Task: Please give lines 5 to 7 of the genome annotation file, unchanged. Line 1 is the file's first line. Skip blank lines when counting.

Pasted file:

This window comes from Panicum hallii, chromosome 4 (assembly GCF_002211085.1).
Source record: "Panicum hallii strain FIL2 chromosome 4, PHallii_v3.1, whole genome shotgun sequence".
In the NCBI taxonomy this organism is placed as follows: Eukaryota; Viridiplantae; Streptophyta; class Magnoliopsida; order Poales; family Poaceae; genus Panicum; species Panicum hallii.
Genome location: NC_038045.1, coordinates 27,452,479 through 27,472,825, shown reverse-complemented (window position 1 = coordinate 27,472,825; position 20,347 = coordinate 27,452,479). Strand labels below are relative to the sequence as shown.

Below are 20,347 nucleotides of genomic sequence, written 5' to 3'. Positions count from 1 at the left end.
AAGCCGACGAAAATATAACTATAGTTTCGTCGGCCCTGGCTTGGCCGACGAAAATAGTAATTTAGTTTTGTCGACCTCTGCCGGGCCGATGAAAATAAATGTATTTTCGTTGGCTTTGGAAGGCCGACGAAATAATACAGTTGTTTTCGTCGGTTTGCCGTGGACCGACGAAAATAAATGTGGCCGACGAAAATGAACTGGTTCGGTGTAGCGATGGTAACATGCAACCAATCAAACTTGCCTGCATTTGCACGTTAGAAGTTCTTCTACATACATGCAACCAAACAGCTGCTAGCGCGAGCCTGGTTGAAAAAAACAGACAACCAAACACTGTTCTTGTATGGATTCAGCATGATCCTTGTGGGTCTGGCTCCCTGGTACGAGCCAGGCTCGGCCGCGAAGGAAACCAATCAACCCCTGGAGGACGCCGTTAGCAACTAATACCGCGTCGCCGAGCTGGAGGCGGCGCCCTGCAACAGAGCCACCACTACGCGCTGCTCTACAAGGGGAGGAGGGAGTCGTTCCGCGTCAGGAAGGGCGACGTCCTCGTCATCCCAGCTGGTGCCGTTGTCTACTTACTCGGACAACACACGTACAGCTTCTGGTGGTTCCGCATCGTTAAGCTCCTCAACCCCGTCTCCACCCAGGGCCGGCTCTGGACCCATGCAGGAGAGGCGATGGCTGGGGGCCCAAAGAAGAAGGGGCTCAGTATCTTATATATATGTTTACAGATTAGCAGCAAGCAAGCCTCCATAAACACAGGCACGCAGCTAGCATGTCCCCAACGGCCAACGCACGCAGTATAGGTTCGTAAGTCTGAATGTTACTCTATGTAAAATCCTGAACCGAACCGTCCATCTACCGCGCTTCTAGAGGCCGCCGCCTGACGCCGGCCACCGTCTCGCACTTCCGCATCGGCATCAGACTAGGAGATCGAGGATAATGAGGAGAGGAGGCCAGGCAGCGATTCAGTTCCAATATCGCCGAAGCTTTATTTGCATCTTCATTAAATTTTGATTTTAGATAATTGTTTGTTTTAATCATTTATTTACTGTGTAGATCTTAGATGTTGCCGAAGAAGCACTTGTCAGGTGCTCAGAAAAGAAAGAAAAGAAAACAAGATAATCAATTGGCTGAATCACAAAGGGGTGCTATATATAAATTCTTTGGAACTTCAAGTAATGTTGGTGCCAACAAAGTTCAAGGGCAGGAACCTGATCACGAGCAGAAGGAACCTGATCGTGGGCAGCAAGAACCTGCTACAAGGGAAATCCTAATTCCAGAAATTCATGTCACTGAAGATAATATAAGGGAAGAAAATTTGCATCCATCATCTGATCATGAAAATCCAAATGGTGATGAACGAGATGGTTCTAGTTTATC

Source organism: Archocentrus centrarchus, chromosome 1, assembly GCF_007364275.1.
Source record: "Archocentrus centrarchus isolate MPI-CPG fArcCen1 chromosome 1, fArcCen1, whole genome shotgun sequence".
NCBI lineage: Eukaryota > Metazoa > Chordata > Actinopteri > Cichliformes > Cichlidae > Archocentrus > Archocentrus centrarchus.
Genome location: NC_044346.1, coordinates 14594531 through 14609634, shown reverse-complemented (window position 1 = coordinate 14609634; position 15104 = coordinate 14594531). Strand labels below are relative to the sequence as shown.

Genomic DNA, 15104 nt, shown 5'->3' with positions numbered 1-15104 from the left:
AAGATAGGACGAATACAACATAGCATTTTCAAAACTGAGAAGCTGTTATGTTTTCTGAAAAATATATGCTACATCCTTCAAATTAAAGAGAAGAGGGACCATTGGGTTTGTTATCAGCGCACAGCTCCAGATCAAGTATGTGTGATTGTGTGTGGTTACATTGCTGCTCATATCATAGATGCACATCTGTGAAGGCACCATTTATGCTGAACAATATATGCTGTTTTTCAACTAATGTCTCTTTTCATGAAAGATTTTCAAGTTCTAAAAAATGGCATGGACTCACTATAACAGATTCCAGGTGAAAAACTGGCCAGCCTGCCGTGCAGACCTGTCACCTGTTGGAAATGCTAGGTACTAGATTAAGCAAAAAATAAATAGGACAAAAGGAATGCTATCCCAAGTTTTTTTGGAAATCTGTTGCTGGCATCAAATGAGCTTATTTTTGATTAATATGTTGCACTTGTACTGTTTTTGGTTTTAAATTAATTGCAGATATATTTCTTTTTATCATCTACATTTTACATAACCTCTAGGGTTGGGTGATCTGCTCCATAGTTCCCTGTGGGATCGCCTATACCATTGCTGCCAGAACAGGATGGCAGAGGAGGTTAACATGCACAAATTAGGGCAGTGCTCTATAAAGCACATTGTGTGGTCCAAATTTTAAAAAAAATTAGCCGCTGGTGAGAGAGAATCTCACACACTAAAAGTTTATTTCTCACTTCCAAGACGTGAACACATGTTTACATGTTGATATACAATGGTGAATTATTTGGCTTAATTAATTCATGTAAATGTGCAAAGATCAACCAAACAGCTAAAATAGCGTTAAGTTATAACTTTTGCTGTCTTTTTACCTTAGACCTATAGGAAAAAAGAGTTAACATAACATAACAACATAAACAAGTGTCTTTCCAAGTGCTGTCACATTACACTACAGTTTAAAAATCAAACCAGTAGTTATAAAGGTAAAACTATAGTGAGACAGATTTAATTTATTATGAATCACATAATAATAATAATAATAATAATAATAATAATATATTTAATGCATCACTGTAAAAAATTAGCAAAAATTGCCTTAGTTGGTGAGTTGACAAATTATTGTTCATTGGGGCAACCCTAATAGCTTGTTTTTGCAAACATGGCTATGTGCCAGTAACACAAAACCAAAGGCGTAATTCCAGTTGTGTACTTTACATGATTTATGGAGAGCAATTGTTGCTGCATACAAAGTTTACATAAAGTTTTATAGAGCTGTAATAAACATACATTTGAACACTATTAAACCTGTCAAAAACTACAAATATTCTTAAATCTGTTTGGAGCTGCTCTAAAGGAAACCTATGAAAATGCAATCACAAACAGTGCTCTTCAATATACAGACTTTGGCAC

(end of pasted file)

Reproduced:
Below are 20,347 nucleotides of genomic sequence, written 5' to 3'. Positions count from 1 at the left end.
AAGCCGACGAAAATATAACTATAGTTTCGTCGGCCCTGGCTTGGCCGACGAAAATAGTAATTTAGTTTTGTCGACCTCTGCCGGGCCGATGAAAATAAATGTATTTTCGTTGGCTTTGGAAGGCCGACGAAATAATACAGTTGTTTTCGTCGGTTTGCCGTGGACCGACGAAAATAAATGTGGCCGACGAAAATGAACTGGTTCGGTGTAGCGATGGTAACATGCAACCAATCAAACTTGCCTGCATTTGCACGTTAGAAGTTCTTCTACATACATGCAACCAAACAGCTGCTAGCGCGAGCCTGGTTGAAAAAAACAGACAACCAAACACTGTTCTTGTATGGATTCAGCATGATCCTTGTGGGTCTGGCTCCCTGGTACGAGCCAGGCTCGGCCGCGAAGGAAACCAATCAACCCCTGGAGGACGCCGTTAGCAACTAATACCGCGTCGCCGAGCTGGAGGCGGCGCCCTGCAACAGAGCCACCACTACGCGCTGCTCTACAAGGGGAGGAGGGAGTCGTTCCGCGTCAGGAAGGGCGACGTCCTCGTCATCCCAGCTGGTGCCGTTGTCTACTTACTCGGACAACACACGTACAGCTTCTGGTGGTTCCGCATCGTTAAGCTCCTCAACCCCGTCTCCACCCAGGGCCGGCTCTGGACCCATGCAGGAGAGGCGATGGCTGGGGGCCCAAAGAAGAAGGGGCTCAGTATCTTATATATATGTTTACAGATTAGCAGCAAGCAAGCCTCCATAAACACAGGCACGCAGCTAGCATGTCCCCAACGGCCAACGCACGCAGTATAGGTTCGTAAGTCTGAATGTTACTCTATGTAAAATCCTGAACCGAACCGTCCATCTACCGCGCTTCTAGAGGCCGCCGCCTGACGCCGGCCACCGTCTCGCACTTCCGCATCGGCATCAGACTAGGAGATCGAGGATAATGAGGAGAGGAGGCCAGGCAGCGATTCAGTTCCAATATCGCCGAAGCTTTATTTGCATCTTCATTAAATTTTGATTTTAGATAATTGTTTGTTTTAATCATTTATTTACTGTGTAGATCTTAGATGTTGCCGAAGAAGCACTTGTCAGGTGCTCAGAAAAGAAAGAAAAGAAAACAAGATAATCAATTGGCTGAATCACAAAGGGGTGCTATATATAAATTCTTTGGAACTTCAAGTAATGTTGGTGCCAACAAAGTTCAAGGGCAGGAACCTGATCACGAGCAGAAGGAACCTGATCGTGGGCAGCAAGAACCTGCTACAAGGGAAATCCTAATTCCAGAAATTCATGTCACTGAAGATAATATAAGGGAAGAAAATTTGCATCCATCATCTGATCATGAAAATCCAAATGGTGATGAACGAGATGGTTCTAGTTTATC

Source organism: Archocentrus centrarchus, chromosome 1, assembly GCF_007364275.1.